Grandpa’s Coin

Grandpa’s Coin

By Alexsi Currier

 

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Grandpa’s coin purse came from the leather maker’s shop on the corner of Engle Strasse, in our little Black Forest village. When he flipped the shovel-like cover open and let the coins spill into it, an inside flap and pouch was revealed. This Spring I was with him when he bought a new coin purse, and slid something shiny from the old pouch to the new.

“What’s that?” I asked. He pretended not to hear me, and started to stroll home along the path by the river. I joined him, changed the subject, and remarked that I had discovered that the Engelstrasse or Angel Street had been “Adolph Hitler Street” during the war.

Grandpa looked like a bee had stung him.

He answered softly: “Sometimes one man’s Angel is another man’s Devil. It isn’t always easy to tell the Devil from an Angel or an Angel from a Devil.”

Then he pulled out his coin purse, flipped open the lid, opened the inner flap, slid out the mysterious coin, and handed it to me. It was about the size of an American silver dollar. On one side was the Star of David and on the other side was a Swastika.

“You see,” my Grandfather explained, as I stood stunned by the coin in my hand, “My grandfather was a Jew. He lies buried under one of those headstones with the Star of David on it in the First World War German Military Cemetery, at Hohrod, just across the Rhine in Alsace. He gave his life for the Fatherland. After his death my father was raised by his Christian mother and our Jewish blood was forgotten or hidden.”

I stood speechless holding the coin, until I noticed the German inscription and read out loud: ”A Nazi travels to Palestine,” and flashed a puzzled questioning glance at Grandpa.

“Simple but almost unbelievable”, he replied “In 1933 Hitler’s Anti-Semitism brought on a raging International Boycott of Germany, threatening the total collapse of the economy and the Nazi government, that is, until an enterprising Zionist offered to front for Germany by selling German goods in exchange for German Jews being allowed to immigrate to Palestine. His deal was called the Transfer Agreement. The World Zionist Organization took it over and invited the SS Officer, Leopold von Mindenstein, for a six-month visit to Zionist settlements in Palestine.

The coin you hold was struck to commemorate his favorable articles about Zionism. The fact is that the World Zionist Organization succeeded in breaking the German boycott. The Transfer Agreement went into operation. Zionists in Palestine were rescued from the Depression.  Some 60,000 German Jews, including many prominent industrialists, intellectuals, and professionals, immigrated to Palestine, bringing over $100 million in cash and manufacturing equipment. These emigrants enabled the Zionists in Palestine to develop into a viable modern economic entity, while in Europe the Jews were…well you know that story.”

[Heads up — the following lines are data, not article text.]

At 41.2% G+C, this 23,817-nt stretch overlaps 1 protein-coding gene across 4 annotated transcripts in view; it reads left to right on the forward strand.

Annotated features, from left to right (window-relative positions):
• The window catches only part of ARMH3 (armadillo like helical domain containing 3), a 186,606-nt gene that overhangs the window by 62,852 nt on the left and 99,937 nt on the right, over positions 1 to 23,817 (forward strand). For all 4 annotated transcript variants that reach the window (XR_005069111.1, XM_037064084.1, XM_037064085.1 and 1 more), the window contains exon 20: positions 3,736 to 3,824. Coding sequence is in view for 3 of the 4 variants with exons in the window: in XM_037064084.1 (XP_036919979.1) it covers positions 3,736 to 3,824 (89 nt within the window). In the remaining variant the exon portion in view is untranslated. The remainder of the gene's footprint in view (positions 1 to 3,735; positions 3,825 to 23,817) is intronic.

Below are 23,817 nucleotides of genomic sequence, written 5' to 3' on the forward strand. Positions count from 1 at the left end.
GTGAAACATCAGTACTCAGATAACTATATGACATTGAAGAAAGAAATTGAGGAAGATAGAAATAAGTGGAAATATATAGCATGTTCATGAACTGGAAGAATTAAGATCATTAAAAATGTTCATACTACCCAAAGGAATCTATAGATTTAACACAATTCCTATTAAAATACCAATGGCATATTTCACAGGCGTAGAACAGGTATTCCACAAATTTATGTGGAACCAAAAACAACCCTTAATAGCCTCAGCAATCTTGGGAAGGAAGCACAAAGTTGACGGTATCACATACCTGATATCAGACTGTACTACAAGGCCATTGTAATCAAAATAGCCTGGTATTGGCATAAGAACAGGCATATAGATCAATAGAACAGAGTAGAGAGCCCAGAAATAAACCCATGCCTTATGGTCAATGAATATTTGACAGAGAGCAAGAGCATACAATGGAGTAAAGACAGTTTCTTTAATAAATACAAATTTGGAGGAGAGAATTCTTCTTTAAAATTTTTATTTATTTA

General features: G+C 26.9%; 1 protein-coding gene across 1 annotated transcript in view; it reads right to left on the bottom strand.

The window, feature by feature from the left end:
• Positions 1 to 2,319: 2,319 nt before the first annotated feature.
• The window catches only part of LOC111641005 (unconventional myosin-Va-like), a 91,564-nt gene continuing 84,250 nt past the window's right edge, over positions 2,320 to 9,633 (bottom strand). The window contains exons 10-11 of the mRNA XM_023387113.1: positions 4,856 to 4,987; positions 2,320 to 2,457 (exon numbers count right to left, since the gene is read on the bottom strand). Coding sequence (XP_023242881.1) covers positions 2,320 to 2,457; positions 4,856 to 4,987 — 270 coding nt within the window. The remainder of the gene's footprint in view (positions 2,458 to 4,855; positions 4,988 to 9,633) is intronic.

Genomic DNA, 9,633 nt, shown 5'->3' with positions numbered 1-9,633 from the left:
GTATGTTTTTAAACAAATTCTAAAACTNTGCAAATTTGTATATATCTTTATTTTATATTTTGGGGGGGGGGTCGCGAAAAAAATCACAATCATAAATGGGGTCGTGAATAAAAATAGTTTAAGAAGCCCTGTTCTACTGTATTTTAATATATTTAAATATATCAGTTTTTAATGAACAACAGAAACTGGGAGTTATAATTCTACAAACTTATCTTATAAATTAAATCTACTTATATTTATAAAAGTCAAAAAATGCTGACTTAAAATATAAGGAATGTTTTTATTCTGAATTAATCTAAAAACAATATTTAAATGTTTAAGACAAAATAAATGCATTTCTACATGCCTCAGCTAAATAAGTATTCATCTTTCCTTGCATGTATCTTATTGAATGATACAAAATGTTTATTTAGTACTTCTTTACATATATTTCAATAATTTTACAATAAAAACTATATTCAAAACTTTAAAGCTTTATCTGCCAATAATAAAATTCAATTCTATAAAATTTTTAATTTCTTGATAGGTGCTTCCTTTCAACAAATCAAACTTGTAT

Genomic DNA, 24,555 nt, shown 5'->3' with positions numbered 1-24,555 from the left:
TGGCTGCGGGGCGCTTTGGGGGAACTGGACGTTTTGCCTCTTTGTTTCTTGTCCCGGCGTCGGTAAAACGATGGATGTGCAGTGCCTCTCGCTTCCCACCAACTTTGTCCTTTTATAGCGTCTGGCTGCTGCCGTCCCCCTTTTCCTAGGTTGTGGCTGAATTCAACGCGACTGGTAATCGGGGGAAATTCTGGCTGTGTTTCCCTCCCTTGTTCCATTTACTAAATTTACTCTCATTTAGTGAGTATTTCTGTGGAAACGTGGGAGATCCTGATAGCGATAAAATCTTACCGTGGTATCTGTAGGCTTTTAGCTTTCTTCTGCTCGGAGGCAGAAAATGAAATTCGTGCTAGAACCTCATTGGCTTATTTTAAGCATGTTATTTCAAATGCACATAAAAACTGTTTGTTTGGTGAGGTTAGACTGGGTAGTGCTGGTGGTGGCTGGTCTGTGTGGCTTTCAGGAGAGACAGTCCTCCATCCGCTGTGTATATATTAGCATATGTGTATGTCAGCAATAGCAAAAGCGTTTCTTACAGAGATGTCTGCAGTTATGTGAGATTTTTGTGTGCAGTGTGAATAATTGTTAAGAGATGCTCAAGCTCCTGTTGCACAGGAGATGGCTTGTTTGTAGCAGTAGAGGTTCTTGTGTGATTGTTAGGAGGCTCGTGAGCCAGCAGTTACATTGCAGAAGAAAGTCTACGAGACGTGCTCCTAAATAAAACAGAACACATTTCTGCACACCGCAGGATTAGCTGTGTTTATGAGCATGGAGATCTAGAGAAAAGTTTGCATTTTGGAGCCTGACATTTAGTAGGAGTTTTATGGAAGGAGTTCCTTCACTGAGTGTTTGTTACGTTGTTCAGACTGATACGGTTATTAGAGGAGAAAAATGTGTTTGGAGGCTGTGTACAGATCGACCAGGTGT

“But Grandpa,” I stuttered, “Why have you carried this coin around for so many years”?

Softly Grandpa replied: “Because Sydney denied it. You know Sid Cohen, the American. He couldn’t accept it. When your great grandfather, my father, died, I found this coin in his wallet.

Even when Sid held this evidence in his hand he erupted in rage that I dared to suggest that Zionists and Nazis might be flip sides of the same coin. But when I held the coin in my hand I realized that my father had known.”

“Known what”? I asked.

“He had known”, Grandpa answered, “that if the Zionists, with their Transfer Agreement had not saved the Nazi’s from being crushed by the boycott then…then probably the holocaust would never have happened.”

Birds chirped, bees hummed, and the river rippled as the words sank in.

“And Zionism,” he continued: “is the flip side of the coin. Today it is a dream gone feral; descending through racism and a brutal occupation, toward a calculated final solution of the Palestinian question. I carried this coin all these years, to judge and convict me, if I ever failed to use every fiber of my being, to try to save Judaism from Zionism, to try to save Israel from the flip side of the coin, and lastly to honor my father, and my grandfather, who died for the folly of the Fatherland.”

He laid his bony, weathered hand on mine, saying quietly:“Israel can never ever last as a racially pure state, anymore than Ayran Germany could last, or the Islamic State of today can last”.

Grandpa’s voice trailed off.

The distant church bells chimed the quarter hour.

“I quit,” he abruptly blurted out. “The coin is yours now. I’ve tried long enough to play God and save Sidney from the blindness his tribal loyalty induces. I’ve researched, studied, and published. I’ve preached and lectured, argued and reasoned, but who gives a damn? Now Sydney and I have made a truce. We only talk about the good old days in Mexico, as we await God’s judgment and mercy. We couldn’t stanch the flow of blood. I am profoundly sorry that I have to leave that unfinished task to you.”

 

Ojo Del Lago
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